One major change is now you get a TOTAL score. Before August of 2019, you were given a score on each speaking question. That was helpful information, because then the student knew which speaking question was their weakness.
Now, you are given a TOTAL score, so unfortunately, you will not know where your weakness is.  I am not happy about this – I think it’s a huge disadvantage for students – but the ETS makes changes without asking us! Score reports now contain total scores, such as this report below from one of my previous students:
In addition, the speaking section used to be scored by human raters. They averaged the scores together to produce your final score, but now there is one human rater and a software program. It is artificial intelligence software.
The human rater rates you on language use (grammar and vocabulary) and topic development (the content of your answer) including the details, and whether or not you were accurate in your information.
The software will check your words per minute.  You should speak quickly, and avoid pauses, because that will affect your score in a negative way. It also checks if you pause OFTEN.  In other words, if you only pause once, it may not affect your score. But if you have many pauses, then it will negatively affect your score.
The software program also checks for repetition. AVOID REPETITION.  If you say, “I enjoy softball because of the exercise I get… softball is a good form of exercise because it exercises all my muscles….” Then the repetition of “exercise” and “softball” may negatively impact your score.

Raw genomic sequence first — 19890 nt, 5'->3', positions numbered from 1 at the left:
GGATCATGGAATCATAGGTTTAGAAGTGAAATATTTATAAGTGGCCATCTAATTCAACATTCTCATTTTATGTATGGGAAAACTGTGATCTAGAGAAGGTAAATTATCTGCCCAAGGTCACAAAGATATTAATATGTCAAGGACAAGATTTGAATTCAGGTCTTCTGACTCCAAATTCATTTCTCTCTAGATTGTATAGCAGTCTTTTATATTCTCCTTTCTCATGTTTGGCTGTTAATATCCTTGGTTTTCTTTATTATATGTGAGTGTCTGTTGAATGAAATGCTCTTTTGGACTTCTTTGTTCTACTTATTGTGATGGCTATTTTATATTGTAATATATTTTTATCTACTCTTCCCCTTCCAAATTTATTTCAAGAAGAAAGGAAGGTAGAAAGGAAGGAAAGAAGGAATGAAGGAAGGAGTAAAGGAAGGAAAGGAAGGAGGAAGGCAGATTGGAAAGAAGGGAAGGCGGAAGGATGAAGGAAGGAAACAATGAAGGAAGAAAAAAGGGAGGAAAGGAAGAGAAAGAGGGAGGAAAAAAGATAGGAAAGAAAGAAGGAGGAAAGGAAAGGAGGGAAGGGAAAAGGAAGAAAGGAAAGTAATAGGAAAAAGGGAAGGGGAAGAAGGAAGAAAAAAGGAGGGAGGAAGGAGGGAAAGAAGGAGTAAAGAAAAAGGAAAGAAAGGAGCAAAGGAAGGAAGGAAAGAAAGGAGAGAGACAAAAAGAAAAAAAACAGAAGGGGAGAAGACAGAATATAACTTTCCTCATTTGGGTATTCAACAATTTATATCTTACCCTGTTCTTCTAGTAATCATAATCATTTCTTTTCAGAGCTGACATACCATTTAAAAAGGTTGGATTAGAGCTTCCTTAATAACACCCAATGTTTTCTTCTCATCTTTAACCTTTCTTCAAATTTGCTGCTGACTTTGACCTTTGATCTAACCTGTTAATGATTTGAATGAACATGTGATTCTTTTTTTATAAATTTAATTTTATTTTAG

Furthermore, the software checks the LENGTH of your response. According to Josh MacPherson of TST Prep, a good word count goal is 115 words for the independent task, and 130 words for the integrated tasks.
It also is able to check your INTONATION and your RHYTHM, so practice imitating a native speaker.
What does this mean overall? It is hard to say. According to the ETS, the speaking scores should remain the same as they were before they introduced artificial intelligence into their ratings.
However, keep this in mind. There is only ONE person grading your response. That means there is more “luck” involved, in my view. In others words, it was always good to have two, because if one rater was extremely strict, the other rater balanced it out.  This may be a reason to get a re-score, especially if you are only one point below your minimum speaking requirement. However– THIS IS JUST AN OPINION.  Feel free to ignore it!
I must thank Michael Goodine from TOEFL RESOURCES for publicizing this information.  Without him this blog post would not have been possible.  His wonderful website is:
You may see his video version of this at: